The Menu: General Tso’s, sweet-and-sour, lo mien and egg rolls. Sushi — salmon, tuna, crab (imitation), and veggie.

It’s a crying shame that I haven’t gotten around to reviewing a sushi cart. They’re a little more uncommon than you’d think they’d be. But they’re out there, and some are certainly better than others. Well, I ordered the spicy tuna. It came in a Styrofoam container with the traditional garnish, pickled ginger root and wasabi paste. In case you’re unfamiliar with common sushi ingredients in rolls prepared curbside, they include cucumber, avocado, rice, dried seaweed and the fish of choice. Now about my spicy tuna. It was six large pieces topped with cayenne and paprika in a gelatinous goo. The summer heat and lack of refrigeration had taken its toll on all aspects of the roll: the already undercooked rice had dried significantly; the tuna effused with that putrid alkaline metal stink, the tell-tale sign of bad fish; the cucumber was more pliable than it should be—just plain weird. All signs, not good. It’s too bad the sushi was so terrible. Christi and Anthony are lively and very charming. Although I probably won’t chance the sushi again, I’ll definitely stop and say “hi” and purchase my beverages there in support.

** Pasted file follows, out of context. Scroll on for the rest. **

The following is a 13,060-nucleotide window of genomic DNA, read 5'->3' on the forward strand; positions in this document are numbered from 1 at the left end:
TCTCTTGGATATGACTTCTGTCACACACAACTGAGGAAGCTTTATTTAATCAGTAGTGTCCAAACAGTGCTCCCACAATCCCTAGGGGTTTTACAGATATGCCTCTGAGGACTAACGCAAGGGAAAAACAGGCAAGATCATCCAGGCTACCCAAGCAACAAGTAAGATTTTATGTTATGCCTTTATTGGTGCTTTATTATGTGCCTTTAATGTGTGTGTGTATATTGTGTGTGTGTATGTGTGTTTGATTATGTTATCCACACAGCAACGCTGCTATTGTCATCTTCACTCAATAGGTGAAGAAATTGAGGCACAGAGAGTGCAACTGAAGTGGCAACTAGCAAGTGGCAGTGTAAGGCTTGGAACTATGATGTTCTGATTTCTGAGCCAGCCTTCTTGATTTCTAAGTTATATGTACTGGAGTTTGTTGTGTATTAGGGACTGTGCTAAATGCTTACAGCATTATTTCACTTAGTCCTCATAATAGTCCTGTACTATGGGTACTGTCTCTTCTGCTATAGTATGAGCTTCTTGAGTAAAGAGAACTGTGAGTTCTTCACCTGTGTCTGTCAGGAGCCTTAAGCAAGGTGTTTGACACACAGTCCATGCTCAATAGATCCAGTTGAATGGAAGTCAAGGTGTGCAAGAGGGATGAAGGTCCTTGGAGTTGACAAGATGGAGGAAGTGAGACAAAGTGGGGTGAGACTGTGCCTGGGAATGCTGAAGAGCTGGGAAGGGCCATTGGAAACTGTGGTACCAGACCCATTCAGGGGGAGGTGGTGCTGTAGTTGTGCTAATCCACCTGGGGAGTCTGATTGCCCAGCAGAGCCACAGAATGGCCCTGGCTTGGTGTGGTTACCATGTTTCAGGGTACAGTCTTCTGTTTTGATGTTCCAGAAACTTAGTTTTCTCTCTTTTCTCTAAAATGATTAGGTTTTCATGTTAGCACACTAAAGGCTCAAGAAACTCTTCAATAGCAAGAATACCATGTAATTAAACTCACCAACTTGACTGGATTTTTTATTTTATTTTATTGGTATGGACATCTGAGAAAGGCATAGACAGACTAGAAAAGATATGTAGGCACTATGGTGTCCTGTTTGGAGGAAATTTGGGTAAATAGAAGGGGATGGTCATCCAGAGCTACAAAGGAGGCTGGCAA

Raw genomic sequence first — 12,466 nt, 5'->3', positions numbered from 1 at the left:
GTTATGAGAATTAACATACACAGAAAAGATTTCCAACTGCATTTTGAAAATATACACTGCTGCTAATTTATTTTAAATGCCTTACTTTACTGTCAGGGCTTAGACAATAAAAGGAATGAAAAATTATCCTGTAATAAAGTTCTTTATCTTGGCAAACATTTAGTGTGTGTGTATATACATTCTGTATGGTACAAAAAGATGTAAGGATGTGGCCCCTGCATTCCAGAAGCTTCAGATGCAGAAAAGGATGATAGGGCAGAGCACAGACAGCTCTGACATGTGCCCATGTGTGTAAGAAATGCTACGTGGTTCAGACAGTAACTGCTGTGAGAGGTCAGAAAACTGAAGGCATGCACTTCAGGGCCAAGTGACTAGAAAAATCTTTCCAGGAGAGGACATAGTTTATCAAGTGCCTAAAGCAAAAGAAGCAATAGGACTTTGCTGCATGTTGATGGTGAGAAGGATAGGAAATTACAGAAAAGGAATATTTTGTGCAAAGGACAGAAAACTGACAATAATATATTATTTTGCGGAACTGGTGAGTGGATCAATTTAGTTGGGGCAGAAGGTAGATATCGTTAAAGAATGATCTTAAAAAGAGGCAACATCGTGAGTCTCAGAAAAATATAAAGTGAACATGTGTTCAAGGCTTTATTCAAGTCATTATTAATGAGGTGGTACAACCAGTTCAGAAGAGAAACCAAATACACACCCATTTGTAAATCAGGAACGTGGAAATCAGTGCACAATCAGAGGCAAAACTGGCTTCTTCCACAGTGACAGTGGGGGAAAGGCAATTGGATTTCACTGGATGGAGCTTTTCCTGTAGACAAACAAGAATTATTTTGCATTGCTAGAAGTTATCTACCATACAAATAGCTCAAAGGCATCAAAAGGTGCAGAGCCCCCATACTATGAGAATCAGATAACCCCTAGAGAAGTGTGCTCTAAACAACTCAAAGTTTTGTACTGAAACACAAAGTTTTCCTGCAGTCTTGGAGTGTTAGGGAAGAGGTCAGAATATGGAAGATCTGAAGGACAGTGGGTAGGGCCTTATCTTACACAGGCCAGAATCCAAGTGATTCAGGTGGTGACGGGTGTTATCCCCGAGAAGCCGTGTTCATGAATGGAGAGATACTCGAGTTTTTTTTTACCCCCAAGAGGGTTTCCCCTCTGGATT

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CHING’S TRUCK
Location: Spring Garden between 16th and 17th streets
Cuisine: The incredible, edible egg in all her vivacious glory, also sandwiches and sides